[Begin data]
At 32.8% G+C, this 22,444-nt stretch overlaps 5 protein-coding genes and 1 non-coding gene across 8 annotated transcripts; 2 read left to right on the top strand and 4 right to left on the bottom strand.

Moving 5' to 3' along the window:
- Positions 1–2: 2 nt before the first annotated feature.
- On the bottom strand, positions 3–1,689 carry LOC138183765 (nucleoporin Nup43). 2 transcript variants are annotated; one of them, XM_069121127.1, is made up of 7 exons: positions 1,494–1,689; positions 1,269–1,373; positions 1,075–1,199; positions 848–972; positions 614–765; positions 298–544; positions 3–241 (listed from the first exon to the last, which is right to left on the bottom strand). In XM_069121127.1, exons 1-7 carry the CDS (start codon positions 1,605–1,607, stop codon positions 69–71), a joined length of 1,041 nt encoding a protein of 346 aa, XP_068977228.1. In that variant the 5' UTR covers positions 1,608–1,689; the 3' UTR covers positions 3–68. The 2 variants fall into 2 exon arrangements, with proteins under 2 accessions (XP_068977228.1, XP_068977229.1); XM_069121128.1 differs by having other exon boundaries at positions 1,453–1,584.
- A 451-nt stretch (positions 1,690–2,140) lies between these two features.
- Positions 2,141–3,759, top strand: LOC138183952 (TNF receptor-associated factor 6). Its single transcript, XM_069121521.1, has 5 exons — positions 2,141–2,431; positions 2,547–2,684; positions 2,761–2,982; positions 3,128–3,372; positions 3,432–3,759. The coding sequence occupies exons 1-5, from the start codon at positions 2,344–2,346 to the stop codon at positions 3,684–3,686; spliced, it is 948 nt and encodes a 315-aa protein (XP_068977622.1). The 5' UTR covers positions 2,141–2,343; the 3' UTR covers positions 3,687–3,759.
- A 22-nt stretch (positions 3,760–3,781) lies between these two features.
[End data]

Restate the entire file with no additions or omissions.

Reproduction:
At 32.8% G+C, this 22,444-nt stretch overlaps 5 protein-coding genes and 1 non-coding gene across 8 annotated transcripts; 2 read left to right on the top strand and 4 right to left on the bottom strand.

Moving 5' to 3' along the window:
- Positions 1–2: 2 nt before the first annotated feature.
- On the bottom strand, positions 3–1,689 carry LOC138183765 (nucleoporin Nup43). 2 transcript variants are annotated; one of them, XM_069121127.1, is made up of 7 exons: positions 1,494–1,689; positions 1,269–1,373; positions 1,075–1,199; positions 848–972; positions 614–765; positions 298–544; positions 3–241 (listed from the first exon to the last, which is right to left on the bottom strand). In XM_069121127.1, exons 1-7 carry the CDS (start codon positions 1,605–1,607, stop codon positions 69–71), a joined length of 1,041 nt encoding a protein of 346 aa, XP_068977228.1. In that variant the 5' UTR covers positions 1,608–1,689; the 3' UTR covers positions 3–68. The 2 variants fall into 2 exon arrangements, with proteins under 2 accessions (XP_068977228.1, XP_068977229.1); XM_069121128.1 differs by having other exon boundaries at positions 1,453–1,584.
- A 451-nt stretch (positions 1,690–2,140) lies between these two features.
- Positions 2,141–3,759, top strand: LOC138183952 (TNF receptor-associated factor 6). Its single transcript, XM_069121521.1, has 5 exons — positions 2,141–2,431; positions 2,547–2,684; positions 2,761–2,982; positions 3,128–3,372; positions 3,432–3,759. The coding sequence occupies exons 1-5, from the start codon at positions 2,344–2,346 to the stop codon at positions 3,684–3,686; spliced, it is 948 nt and encodes a 315-aa protein (XP_068977622.1). The 5' UTR covers positions 2,141–2,343; the 3' UTR covers positions 3,687–3,759.
- A 22-nt stretch (positions 3,760–3,781) lies between these two features.